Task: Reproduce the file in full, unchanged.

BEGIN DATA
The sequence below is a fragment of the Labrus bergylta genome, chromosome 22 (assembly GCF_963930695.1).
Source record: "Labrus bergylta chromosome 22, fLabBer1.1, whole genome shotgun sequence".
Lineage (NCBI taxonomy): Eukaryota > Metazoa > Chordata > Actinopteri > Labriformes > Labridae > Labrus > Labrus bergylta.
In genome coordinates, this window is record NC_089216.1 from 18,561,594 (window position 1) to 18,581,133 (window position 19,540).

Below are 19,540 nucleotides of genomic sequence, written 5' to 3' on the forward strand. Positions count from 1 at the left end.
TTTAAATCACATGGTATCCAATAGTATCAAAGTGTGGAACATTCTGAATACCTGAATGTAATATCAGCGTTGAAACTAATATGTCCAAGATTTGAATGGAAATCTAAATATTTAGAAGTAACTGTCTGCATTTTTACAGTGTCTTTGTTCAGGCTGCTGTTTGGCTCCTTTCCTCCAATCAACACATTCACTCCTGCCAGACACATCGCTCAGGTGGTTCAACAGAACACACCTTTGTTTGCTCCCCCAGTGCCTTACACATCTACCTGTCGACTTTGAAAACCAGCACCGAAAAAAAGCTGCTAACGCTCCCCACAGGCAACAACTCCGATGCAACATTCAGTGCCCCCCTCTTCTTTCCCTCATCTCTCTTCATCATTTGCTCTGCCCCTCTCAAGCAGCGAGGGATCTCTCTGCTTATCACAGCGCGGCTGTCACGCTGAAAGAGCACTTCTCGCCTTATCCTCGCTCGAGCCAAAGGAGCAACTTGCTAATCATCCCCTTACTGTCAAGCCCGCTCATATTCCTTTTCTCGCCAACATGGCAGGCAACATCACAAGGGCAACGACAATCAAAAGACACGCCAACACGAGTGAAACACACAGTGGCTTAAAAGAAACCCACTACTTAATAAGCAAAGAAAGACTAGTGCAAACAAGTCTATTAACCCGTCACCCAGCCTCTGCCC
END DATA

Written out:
The sequence below is a fragment of the Labrus bergylta genome, chromosome 22 (assembly GCF_963930695.1).
Source record: "Labrus bergylta chromosome 22, fLabBer1.1, whole genome shotgun sequence".
Lineage (NCBI taxonomy): Eukaryota > Metazoa > Chordata > Actinopteri > Labriformes > Labridae > Labrus > Labrus bergylta.
In genome coordinates, this window is record NC_089216.1 from 18,561,594 (window position 1) to 18,581,133 (window position 19,540).

Below are 19,540 nucleotides of genomic sequence, written 5' to 3' on the forward strand. Positions count from 1 at the left end.
TTTAAATCACATGGTATCCAATAGTATCAAAGTGTGGAACATTCTGAATACCTGAATGTAATATCAGCGTTGAAACTAATATGTCCAAGATTTGAATGGAAATCTAAATATTTAGAAGTAACTGTCTGCATTTTTACAGTGTCTTTGTTCAGGCTGCTGTTTGGCTCCTTTCCTCCAATCAACACATTCACTCCTGCCAGACACATCGCTCAGGTGGTTCAACAGAACACACCTTTGTTTGCTCCCCCAGTGCCTTACACATCTACCTGTCGACTTTGAAAACCAGCACCGAAAAAAAGCTGCTAACGCTCCCCACAGGCAACAACTCCGATGCAACATTCAGTGCCCCCCTCTTCTTTCCCTCATCTCTCTTCATCATTTGCTCTGCCCCTCTCAAGCAGCGAGGGATCTCTCTGCTTATCACAGCGCGGCTGTCACGCTGAAAGAGCACTTCTCGCCTTATCCTCGCTCGAGCCAAAGGAGCAACTTGCTAATCATCCCCTTACTGTCAAGCCCGCTCATATTCCTTTTCTCGCCAACATGGCAGGCAACATCACAAGGGCAACGACAATCAAAAGACACGCCAACACGAGTGAAACACACAGTGGCTTAAAAGAAACCCACTACTTAATAAGCAAAGAAAGACTAGTGCAAACAAGTCTATTAACCCGTCACCCAGCCTCTGCCC